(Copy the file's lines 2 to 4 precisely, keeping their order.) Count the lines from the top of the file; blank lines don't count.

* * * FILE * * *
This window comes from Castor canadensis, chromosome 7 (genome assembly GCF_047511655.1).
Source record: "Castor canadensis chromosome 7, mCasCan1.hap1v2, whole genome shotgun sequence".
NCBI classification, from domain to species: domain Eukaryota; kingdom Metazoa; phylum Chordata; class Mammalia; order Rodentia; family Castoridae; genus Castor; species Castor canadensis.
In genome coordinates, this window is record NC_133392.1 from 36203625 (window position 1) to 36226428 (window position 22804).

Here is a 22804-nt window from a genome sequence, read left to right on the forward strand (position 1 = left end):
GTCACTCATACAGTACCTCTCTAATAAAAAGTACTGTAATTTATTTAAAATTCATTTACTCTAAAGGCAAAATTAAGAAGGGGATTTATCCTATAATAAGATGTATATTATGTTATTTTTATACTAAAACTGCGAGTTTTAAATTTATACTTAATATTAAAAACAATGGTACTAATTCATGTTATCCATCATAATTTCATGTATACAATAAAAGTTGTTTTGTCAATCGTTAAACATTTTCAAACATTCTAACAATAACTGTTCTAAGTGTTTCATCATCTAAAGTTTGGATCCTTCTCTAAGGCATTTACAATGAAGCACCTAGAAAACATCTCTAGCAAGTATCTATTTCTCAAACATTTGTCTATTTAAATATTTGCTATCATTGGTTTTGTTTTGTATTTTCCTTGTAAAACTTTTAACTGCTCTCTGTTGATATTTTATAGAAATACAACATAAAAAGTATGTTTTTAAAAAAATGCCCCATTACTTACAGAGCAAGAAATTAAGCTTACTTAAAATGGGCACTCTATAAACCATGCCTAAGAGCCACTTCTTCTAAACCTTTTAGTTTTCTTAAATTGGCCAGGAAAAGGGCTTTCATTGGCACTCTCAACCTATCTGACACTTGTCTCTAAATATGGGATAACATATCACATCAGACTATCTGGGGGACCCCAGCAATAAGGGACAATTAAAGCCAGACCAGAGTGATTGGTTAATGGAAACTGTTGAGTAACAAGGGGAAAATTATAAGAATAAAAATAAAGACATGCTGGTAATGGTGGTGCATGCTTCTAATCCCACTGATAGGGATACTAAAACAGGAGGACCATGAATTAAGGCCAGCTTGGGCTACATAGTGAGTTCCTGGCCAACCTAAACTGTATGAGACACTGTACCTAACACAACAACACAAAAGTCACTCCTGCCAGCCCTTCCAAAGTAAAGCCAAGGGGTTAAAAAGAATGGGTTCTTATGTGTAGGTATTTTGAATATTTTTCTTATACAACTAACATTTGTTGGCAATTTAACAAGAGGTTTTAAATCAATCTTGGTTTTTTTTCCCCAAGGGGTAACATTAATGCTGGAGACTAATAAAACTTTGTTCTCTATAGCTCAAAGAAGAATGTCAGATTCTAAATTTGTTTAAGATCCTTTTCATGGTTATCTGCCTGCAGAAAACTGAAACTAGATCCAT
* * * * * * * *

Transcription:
Source record: "Castor canadensis chromosome 7, mCasCan1.hap1v2, whole genome shotgun sequence".
NCBI classification, from domain to species: domain Eukaryota; kingdom Metazoa; phylum Chordata; class Mammalia; order Rodentia; family Castoridae; genus Castor; species Castor canadensis.
In genome coordinates, this window is record NC_133392.1 from 36203625 (window position 1) to 36226428 (window position 22804).